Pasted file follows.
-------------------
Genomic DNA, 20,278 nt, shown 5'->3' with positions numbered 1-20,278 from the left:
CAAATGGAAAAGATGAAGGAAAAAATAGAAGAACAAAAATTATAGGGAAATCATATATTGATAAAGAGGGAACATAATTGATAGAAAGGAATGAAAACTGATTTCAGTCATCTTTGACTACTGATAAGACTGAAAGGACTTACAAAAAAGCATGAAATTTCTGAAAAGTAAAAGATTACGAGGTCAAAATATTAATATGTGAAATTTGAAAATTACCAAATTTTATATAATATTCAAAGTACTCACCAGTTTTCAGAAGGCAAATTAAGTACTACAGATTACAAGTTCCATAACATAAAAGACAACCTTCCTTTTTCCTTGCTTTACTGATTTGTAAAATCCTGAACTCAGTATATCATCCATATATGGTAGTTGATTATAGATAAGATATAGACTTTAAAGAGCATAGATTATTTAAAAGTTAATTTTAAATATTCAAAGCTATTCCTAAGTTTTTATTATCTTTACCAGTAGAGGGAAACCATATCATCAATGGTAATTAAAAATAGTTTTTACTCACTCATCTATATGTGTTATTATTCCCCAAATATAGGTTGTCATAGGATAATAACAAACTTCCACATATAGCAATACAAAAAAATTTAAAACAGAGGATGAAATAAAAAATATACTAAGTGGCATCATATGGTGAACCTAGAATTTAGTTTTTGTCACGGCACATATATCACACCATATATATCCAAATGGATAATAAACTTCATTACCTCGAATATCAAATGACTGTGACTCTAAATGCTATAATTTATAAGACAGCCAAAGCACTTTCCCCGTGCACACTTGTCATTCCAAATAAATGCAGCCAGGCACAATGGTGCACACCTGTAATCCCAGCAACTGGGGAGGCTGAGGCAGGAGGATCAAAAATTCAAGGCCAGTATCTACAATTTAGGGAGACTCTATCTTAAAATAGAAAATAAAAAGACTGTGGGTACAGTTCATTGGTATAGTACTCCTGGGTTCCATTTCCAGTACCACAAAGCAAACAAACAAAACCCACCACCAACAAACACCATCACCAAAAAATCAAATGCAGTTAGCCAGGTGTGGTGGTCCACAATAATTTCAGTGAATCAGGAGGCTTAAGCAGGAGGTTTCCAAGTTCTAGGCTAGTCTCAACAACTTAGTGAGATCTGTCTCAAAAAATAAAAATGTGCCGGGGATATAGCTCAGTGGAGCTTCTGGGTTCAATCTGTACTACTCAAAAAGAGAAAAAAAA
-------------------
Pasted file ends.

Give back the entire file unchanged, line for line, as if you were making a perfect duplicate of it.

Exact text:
Genomic DNA, 20,278 nt, shown 5'->3' with positions numbered 1-20,278 from the left:
CAAATGGAAAAGATGAAGGAAAAAATAGAAGAACAAAAATTATAGGGAAATCATATATTGATAAAGAGGGAACATAATTGATAGAAAGGAATGAAAACTGATTTCAGTCATCTTTGACTACTGATAAGACTGAAAGGACTTACAAAAAAGCATGAAATTTCTGAAAAGTAAAAGATTACGAGGTCAAAATATTAATATGTGAAATTTGAAAATTACCAAATTTTATATAATATTCAAAGTACTCACCAGTTTTCAGAAGGCAAATTAAGTACTACAGATTACAAGTTCCATAACATAAAAGACAACCTTCCTTTTTCCTTGCTTTACTGATTTGTAAAATCCTGAACTCAGTATATCATCCATATATGGTAGTTGATTATAGATAAGATATAGACTTTAAAGAGCATAGATTATTTAAAAGTTAATTTTAAATATTCAAAGCTATTCCTAAGTTTTTATTATCTTTACCAGTAGAGGGAAACCATATCATCAATGGTAATTAAAAATAGTTTTTACTCACTCATCTATATGTGTTATTATTCCCCAAATATAGGTTGTCATAGGATAATAACAAACTTCCACATATAGCAATACAAAAAAATTTAAAACAGAGGATGAAATAAAAAATATACTAAGTGGCATCATATGGTGAACCTAGAATTTAGTTTTTGTCACGGCACATATATCACACCATATATATCCAAATGGATAATAAACTTCATTACCTCGAATATCAAATGACTGTGACTCTAAATGCTATAATTTATAAGACAGCCAAAGCACTTTCCCCGTGCACACTTGTCATTCCAAATAAATGCAGCCAGGCACAATGGTGCACACCTGTAATCCCAGCAACTGGGGAGGCTGAGGCAGGAGGATCAAAAATTCAAGGCCAGTATCTACAATTTAGGGAGACTCTATCTTAAAATAGAAAATAAAAAGACTGTGGGTACAGTTCATTGGTATAGTACTCCTGGGTTCCATTTCCAGTACCACAAAGCAAACAAACAAAACCCACCACCAACAAACACCATCACCAAAAAATCAAATGCAGTTAGCCAGGTGTGGTGGTCCACAATAATTTCAGTGAATCAGGAGGCTTAAGCAGGAGGTTTCCAAGTTCTAGGCTAGTCTCAACAACTTAGTGAGATCTGTCTCAAAAAATAAAAATGTGCCGGGGATATAGCTCAGTGGAGCTTCTGGGTTCAATCTGTACTACTCAAAAAGAGAAAAAAAA